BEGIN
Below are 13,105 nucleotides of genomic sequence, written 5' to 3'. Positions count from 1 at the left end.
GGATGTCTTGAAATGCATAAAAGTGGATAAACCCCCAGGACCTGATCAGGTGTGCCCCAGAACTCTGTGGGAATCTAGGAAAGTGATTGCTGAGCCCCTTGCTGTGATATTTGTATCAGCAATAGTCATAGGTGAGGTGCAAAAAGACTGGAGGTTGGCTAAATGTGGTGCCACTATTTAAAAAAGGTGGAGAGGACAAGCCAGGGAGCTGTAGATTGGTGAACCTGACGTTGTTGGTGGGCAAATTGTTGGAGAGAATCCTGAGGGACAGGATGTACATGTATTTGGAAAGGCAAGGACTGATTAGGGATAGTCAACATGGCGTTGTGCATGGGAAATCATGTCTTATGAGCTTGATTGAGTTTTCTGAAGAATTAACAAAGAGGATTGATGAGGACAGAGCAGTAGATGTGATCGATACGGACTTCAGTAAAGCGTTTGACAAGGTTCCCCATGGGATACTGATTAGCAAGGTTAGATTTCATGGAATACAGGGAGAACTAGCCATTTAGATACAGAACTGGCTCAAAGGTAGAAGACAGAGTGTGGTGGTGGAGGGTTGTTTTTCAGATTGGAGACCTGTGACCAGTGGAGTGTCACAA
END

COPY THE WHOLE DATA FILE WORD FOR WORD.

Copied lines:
Below are 13,105 nucleotides of genomic sequence, written 5' to 3'. Positions count from 1 at the left end.
GGATGTCTTGAAATGCATAAAAGTGGATAAACCCCCAGGACCTGATCAGGTGTGCCCCAGAACTCTGTGGGAATCTAGGAAAGTGATTGCTGAGCCCCTTGCTGTGATATTTGTATCAGCAATAGTCATAGGTGAGGTGCAAAAAGACTGGAGGTTGGCTAAATGTGGTGCCACTATTTAAAAAAGGTGGAGAGGACAAGCCAGGGAGCTGTAGATTGGTGAACCTGACGTTGTTGGTGGGCAAATTGTTGGAGAGAATCCTGAGGGACAGGATGTACATGTATTTGGAAAGGCAAGGACTGATTAGGGATAGTCAACATGGCGTTGTGCATGGGAAATCATGTCTTATGAGCTTGATTGAGTTTTCTGAAGAATTAACAAAGAGGATTGATGAGGACAGAGCAGTAGATGTGATCGATACGGACTTCAGTAAAGCGTTTGACAAGGTTCCCCATGGGATACTGATTAGCAAGGTTAGATTTCATGGAATACAGGGAGAACTAGCCATTTAGATACAGAACTGGCTCAAAGGTAGAAGACAGAGTGTGGTGGTGGAGGGTTGTTTTTCAGATTGGAGACCTGTGACCAGTGGAGTGTCACAA